In summary, the risk factors for sepsis in patients with acute infection include: (1) advanced age and malnutrition; (2) abdominal, pulmonary and urinary tract infections; (3) malignant tumor, immunosuppression, respiratory dysfunction, cardiovascular dysfunction and other basic diseases. High attention should be paid to this high-risk group in emergency department through the observation of clinical manifestations, screening of biomarkers and early prevention.
| 4. Diagnosis and clinical suspicion of sepsis|| |
4.1. Diagnosis of sepsis and Sequential (Sepsis-related) Organ Failure Assessment (SOFA) score
Sepsis 3.0 defined that patients with infection and total SOFA score ≥ 2 points can be diagnosed with sepsis. Sepsis 3.0 included the definition and clinical diagnostic criteria of sepsis.
The SOFA score is a scoring system for the prognosis of patients through evaluation of degree of major organ damages, and is usually used in ICU. It is suggested that the SOFA score is applied 24 h after admission to ICU and every 48 h afterwards. Therefore, it is named as “Sequential Organ Failure Assessment”. This score is more suitable to be used for inpatients because of its requirement of various clinical data and sequential assessment, but has certain limitation to early and rapid diagnosis in the emergency department. The mean value and maximum value of the SOFA score can predict the mortality of sepsis patients. If the score is increased by 30%, the mortality will reach at least 50%. However, the SOFA score is of little significance for predicting the incidence of sepsis. Below is the calculation method of the SOFA score [Table 1],.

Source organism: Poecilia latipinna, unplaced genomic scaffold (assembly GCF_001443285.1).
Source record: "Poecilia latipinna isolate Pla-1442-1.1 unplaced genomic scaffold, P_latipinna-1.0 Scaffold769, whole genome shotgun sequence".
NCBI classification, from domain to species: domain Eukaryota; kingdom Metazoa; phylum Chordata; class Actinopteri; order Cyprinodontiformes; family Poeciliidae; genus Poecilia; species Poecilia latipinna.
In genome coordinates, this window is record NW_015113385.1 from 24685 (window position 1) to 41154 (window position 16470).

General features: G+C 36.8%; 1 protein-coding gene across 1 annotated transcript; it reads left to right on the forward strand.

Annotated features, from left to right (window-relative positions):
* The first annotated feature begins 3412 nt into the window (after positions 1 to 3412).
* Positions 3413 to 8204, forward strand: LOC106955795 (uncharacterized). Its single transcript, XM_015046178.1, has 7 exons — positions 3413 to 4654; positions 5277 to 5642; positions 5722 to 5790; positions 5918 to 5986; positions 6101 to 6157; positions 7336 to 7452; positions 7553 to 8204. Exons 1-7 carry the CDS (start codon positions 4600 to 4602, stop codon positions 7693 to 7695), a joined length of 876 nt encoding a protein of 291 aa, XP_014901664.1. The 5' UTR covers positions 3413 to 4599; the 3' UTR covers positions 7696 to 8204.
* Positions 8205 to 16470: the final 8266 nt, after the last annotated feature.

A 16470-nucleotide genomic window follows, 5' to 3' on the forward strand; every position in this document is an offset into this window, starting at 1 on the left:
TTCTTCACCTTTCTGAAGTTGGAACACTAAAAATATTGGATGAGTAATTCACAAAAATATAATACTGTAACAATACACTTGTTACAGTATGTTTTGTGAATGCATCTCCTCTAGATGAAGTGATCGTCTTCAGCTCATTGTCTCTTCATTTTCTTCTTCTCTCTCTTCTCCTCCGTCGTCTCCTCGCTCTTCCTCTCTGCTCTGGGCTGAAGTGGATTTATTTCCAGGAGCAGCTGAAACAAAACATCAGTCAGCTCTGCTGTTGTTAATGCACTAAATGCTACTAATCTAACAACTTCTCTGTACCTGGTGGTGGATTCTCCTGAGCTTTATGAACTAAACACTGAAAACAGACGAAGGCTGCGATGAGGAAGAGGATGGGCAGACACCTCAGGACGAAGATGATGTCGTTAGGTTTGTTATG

4.2. Suspected sepsis in emergency department
According to the diagnostic criteria of Sepsis 3.0, organ dysfunction is considered as an important indicator of sepsis. However, manifestations such as insufficient effective circulating blood volume and severe inflammation may appear in infected patients in the emergency department before the occurrence of organ dysfunction. Such manifestations can be diagnosed as “Pre-sepsis stage” or “Suspected sepsis”, which is of great importance to PSCC. Emergency phsicians usually make empirical diagnosis based on clinical data, and screen patients who may develop sepsis according to the disease score.